Business risk management is the identification, analysis, mitigation, and monitoring of threats to a company’s overall well-being.
Owners and managers manage risks in an effort to minimize or eliminate the damage done from adverse events.
Business risks can be known or unforeseen, probable or unlikely, frequent or rare.
Risks can also manifest inside or outside of the company.
Risks exist everywhere. Even though publicly traded companies are wealthy, powerful, and staffed with (hopefully) some pretty smart people, they are still subject to considerable risk. As an investor in these companies, you need to understand what risks the company you’re analyzing is subject to. Beyond that, hopefully, you can get an idea of how they’re managing those risks.
Fortunately, publicly traded companies all discuss risks, to a greater or less or degree. As part of the SEC requirements, Risk Factors, are a topic in Form 10-K (Item 1A). In fact, risk is discussed in such a forthright manner, that you might learn of risks to the company you didn’t even know existed.
After reading the Risk Factors section of a 10-K you’ll understand that the company you’re analyzing could experience losses from any number of events. However, you might find comfort knowing that acknowledging risk is the first step toward managing risk. Unfortunately, though, the Risk Factors section typically lacks an abundance of information on how those risks are being mitigated.
The risks in the risk factor section, are typically from the outside environment. What is known as business risk. These can be contrasted with internal risks – also known as operational risks.
Operational risks might stem from choosing which projects to invest in. Fortunately, unless they are extremely ill-conceived, a single operational risk shouldn’t threaten the company’s existence. A single business risk, however, can be catastrophic.
Operational risks should have upside. Business risks typically only have downside. Therefore, in order to manage business risks, the company needs to hedge against them.
Your job, as an investor, is to understand the Risk Factors for your stock. You must decide if the company is prepared to protect itself. Try to get an idea of what the company’s exposure could be, and weigh that information into your investment decision.
What is involved in risk management?
- Recognizing that a risk exists
- Determining how big the risk is
- Taking action to reduce the risk
- Observing the risk and the effects of risk reduction
- Keeping records for all of the above
Do the executives of the company you’re analyzing cultivate a culture of risk management? Do you feel like they have a grasp on the company’s business risks? Do they acknowledge these risks when they speak publicly? Or, do they dodge the topic?
Simply listing Risk Factors in the 10-K isn’t enough. Those Risk Factors could’ve been conceived of a long time ago. They might just continue to be included so that the company can say “well, we warned ya!”
If the company has suffered losses from a business risk (like COVID-19/Coronavirus), determine how the company fared and if they learned any lessons. Did they require a bailout?
Business is all about taking chances. Sometimes, those gambles fail. If a company never takes any operational risks it’s not going to outperform the competition. So, be careful not to judge operational risk-taking as harshly as business risk-taking.
As mentioned in the post on financial ratios, operational risks are based on cost-benefit analyses. If projects fail, lessons can be learned.
What are the categories of risk?
- Risks can be classified in many different ways:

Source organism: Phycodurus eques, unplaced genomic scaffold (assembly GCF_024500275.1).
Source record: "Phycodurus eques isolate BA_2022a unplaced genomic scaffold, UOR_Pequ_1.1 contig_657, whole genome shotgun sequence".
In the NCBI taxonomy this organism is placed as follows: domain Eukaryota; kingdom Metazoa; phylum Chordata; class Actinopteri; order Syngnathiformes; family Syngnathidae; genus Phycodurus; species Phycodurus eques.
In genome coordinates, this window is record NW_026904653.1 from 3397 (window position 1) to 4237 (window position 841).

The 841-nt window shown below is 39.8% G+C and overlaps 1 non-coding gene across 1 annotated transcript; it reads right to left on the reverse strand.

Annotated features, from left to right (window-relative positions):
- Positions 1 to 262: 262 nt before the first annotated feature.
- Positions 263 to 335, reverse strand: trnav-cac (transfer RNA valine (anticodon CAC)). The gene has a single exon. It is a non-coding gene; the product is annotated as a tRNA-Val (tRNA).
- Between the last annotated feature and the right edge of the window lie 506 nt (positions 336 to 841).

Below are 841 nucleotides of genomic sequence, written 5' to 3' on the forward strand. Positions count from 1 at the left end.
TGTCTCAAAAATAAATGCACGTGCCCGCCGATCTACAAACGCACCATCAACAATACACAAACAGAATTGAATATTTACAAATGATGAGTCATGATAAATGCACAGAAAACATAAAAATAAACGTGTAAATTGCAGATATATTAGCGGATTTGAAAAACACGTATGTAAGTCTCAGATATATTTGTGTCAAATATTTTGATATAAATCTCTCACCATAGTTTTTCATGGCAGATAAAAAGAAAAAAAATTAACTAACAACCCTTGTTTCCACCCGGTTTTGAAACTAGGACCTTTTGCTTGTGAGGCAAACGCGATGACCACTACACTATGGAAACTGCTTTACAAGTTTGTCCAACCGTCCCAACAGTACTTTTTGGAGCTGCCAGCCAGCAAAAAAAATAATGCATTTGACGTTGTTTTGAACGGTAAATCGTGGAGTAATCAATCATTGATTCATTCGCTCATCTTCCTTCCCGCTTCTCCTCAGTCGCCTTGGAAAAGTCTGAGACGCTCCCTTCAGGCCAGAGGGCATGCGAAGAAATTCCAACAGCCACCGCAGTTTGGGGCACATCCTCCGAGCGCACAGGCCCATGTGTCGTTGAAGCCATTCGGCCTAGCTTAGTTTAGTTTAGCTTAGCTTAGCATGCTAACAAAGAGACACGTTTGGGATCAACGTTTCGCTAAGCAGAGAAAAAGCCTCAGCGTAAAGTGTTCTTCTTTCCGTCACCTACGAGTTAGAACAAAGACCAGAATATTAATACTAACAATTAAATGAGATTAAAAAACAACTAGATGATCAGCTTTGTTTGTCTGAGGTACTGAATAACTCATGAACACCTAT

- Compliance (disobeying laws or regulations)
- Financial (poor investment decisions)
- Credit (inability to collect money)
- Currency (lower/higher cash in/outflows)
- Liquidity (inability to convert assets to cash)
- Market (a changing environment)
- Inflationary (money is worth less)
- Volatility (sharp/unpredictable changes in value)
- Operational (failure of company assets)
- Customer (decreasing satisfaction)
- Reputational (people less willing to conduct business)
- Safety (greater chance of injury)
- Seasonal (periods of underperformance)
- Security (theft of assets and information)
- Strategic (lack of, or poor planning)
- Competitive (customers purchase elsewhere)
- Technological (competing inefficiently)
- External (outside of the company)
- Infrastructure (failure of societal systems)
- Expertise (lack of qualified employees)
- Political (unfavorable authority)
- Natural disaster (catastrophic events)
- Supplier (inability to deliver)
- Conflict (disruption from combat)
Thus far, I’ve discussed two broad types of risk – business and operational. There is, however, a third type that I’d like to address in this post. That is financial risk. Let’s look at each of these in a little more detail.
These are the risks that can affect all businesses, entire industries, and entire geographic areas. The type of risk that can shut businesses down.
Business risks include things such as recessions, sharp changes in commodity prices, pandemics, and government/political risks. These are generally unavoidable and are a normal part of being in business. The “upside” is that your stock’s competitors are also subject to these very same risks.
These risks can come from project choice, lackluster internal processes, and substandard management/employees. They are related to how the company conducts its business and can, therefore, more easily be managed.
Technological failures, poor maintenance, lackluster accounting controls, and bad financial modeling are other examples of operational risk.
Financial risks are related to operational risks. These risks threaten a company’s ability to generate adequate cash flow to pay its obligations. More specifically, they are related to operating leverage and financial leverage. The fixed costs related to both of these types of leverage can translate into financial risk.
How do you assess risk when analyzing stocks?
Most experts advise investors to appraise riskiness by reviewing measures such as alpha, beta, r-squared, standard deviation, (Conditional) Value at Risk, and the Sharpe Ratio. An investor can expand on their risk analysis by reviewing the company’s (and competitions’) SEC Form 10-K. Specifically, the section (Item 1A) Risk Factors.
It’s possible that many of the same Risk Factors will be acknowledged by all of the companies in a given industry.